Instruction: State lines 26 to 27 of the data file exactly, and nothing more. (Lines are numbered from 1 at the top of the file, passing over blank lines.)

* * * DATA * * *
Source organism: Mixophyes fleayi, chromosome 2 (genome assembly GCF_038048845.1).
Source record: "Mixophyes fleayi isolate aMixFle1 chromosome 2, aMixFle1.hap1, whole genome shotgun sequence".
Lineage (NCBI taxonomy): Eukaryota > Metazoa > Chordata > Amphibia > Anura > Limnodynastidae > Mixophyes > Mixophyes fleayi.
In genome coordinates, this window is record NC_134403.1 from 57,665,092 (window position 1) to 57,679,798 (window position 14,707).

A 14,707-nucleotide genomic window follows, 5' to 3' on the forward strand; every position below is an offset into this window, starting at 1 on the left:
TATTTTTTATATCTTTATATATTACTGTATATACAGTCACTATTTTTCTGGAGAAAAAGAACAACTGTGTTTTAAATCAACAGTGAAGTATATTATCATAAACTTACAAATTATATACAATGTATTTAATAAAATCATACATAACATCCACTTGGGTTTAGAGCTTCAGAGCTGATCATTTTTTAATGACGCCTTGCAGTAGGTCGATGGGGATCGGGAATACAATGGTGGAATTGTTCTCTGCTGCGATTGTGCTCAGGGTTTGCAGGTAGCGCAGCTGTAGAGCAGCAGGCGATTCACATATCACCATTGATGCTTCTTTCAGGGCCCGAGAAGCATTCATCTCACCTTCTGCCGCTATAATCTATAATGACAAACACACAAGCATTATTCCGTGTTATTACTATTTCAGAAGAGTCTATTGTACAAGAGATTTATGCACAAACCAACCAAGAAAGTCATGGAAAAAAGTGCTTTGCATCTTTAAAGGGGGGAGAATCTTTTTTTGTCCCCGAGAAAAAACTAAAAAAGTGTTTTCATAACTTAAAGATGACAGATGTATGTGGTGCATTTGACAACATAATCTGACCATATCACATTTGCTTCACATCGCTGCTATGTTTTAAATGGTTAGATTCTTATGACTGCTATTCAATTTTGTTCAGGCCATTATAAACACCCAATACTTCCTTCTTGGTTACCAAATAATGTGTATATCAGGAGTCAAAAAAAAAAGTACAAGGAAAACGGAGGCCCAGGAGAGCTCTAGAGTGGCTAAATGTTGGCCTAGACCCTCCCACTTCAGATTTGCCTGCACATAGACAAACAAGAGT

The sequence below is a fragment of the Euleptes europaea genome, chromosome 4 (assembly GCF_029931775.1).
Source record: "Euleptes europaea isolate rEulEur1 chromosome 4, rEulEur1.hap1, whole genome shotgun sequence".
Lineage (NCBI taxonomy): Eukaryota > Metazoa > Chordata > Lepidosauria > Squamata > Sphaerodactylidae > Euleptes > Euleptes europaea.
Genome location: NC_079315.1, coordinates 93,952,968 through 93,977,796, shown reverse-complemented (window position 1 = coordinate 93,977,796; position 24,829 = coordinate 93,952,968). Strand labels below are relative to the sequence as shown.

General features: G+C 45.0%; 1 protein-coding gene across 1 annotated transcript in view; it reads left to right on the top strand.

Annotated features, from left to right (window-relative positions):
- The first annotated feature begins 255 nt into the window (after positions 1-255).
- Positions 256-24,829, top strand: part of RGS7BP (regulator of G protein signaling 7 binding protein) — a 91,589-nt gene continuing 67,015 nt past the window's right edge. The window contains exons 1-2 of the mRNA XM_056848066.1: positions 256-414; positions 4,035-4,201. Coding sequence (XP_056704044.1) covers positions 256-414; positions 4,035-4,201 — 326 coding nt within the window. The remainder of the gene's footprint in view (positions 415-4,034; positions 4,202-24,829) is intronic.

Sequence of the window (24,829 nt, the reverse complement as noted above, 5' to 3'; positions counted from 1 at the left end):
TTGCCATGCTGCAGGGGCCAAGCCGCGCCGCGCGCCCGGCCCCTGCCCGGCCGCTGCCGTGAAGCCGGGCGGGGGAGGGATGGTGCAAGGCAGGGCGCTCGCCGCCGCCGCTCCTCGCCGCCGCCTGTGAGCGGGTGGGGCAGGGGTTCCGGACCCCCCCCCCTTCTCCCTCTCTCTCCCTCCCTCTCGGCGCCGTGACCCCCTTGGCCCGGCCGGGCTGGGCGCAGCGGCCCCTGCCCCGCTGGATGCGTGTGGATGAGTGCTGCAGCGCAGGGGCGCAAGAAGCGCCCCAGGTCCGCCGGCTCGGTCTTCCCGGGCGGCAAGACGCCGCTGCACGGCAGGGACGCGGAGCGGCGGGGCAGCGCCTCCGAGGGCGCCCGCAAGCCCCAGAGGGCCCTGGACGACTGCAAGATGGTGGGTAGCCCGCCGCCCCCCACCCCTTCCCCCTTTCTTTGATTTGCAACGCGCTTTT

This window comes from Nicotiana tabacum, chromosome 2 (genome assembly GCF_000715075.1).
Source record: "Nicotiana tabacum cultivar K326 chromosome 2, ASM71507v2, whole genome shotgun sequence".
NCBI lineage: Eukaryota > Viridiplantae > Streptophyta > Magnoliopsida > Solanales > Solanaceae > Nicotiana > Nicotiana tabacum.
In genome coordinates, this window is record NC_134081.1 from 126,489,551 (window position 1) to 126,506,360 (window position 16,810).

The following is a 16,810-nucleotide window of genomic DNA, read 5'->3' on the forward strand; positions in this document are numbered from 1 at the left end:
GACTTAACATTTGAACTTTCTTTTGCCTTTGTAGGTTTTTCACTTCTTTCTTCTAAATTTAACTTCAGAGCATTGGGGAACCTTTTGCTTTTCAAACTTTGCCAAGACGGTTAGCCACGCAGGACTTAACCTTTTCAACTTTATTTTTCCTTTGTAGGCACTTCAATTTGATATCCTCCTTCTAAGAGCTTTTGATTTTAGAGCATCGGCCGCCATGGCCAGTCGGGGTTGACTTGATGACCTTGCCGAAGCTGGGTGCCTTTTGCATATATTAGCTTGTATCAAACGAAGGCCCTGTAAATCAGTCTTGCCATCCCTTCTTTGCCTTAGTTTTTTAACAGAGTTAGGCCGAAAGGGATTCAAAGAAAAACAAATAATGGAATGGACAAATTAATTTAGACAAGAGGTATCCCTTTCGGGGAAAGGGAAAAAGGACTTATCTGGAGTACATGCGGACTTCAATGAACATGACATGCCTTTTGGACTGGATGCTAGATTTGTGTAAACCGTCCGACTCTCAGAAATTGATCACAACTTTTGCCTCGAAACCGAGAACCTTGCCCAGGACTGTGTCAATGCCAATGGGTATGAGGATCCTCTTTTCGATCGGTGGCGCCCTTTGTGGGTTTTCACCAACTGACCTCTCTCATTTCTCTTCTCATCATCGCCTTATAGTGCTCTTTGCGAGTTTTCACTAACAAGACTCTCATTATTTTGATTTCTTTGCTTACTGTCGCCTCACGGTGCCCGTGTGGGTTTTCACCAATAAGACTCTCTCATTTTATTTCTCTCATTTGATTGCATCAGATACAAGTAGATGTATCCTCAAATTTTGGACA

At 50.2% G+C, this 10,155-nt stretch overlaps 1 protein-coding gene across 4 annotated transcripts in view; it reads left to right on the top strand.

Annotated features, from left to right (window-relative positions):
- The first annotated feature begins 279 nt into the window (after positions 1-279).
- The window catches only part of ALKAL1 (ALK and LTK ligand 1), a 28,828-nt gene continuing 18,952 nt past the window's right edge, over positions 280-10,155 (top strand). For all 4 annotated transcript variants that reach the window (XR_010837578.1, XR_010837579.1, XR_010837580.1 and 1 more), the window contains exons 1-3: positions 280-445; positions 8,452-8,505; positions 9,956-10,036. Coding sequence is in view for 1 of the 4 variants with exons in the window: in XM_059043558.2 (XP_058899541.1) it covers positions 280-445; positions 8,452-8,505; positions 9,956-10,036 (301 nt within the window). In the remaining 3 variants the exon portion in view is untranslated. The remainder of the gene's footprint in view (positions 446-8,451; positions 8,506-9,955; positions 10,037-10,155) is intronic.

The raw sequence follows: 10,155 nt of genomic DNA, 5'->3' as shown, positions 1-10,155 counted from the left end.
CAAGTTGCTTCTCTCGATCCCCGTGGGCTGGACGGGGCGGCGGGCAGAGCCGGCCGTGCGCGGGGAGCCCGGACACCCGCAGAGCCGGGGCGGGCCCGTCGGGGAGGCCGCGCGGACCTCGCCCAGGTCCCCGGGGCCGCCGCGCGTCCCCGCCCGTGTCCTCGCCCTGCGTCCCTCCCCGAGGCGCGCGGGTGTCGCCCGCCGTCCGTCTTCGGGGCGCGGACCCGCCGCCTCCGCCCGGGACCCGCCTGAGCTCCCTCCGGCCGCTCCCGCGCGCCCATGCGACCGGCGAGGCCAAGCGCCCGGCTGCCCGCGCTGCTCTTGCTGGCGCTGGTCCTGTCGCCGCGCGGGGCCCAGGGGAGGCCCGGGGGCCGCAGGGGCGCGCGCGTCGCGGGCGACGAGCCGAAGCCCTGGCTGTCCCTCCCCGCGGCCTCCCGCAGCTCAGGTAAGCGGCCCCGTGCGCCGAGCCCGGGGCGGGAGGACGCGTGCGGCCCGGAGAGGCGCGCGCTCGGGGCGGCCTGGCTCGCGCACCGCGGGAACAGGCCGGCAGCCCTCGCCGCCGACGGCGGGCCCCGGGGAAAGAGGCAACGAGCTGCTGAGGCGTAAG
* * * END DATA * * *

- The window catches only part of ALKAL1 (ALK and LTK ligand 1), a 28,828-nt gene continuing 18,952 nt past the window's right edge, over positions 280-10,155 (top strand). For all 4 annotated transcript variants that reach the window (XR_010837578.1, XR_010837579.1, XR_010837580.1 and 1 more), the window contains exons 1-3: positions 280-445; positions 8,452-8,505; positions 9,956-10,036. Coding sequence is in view for 1 of the 4 variants with exons in the window: in XM_059043558.2 (XP_058899541.1) it covers positions 280-445; positions 8,452-8,505; positions 9,956-10,036 (301 nt within the window). In the remaining 3 variants the exon portion in view is untranslated. The remainder of the gene's footprint in view (positions 446-8,451; positions 8,506-9,955; positions 10,037-10,155) is intronic.

The raw sequence follows: 10,155 nt of genomic DNA, 5'->3' as shown, positions 1-10,155 counted from the left end.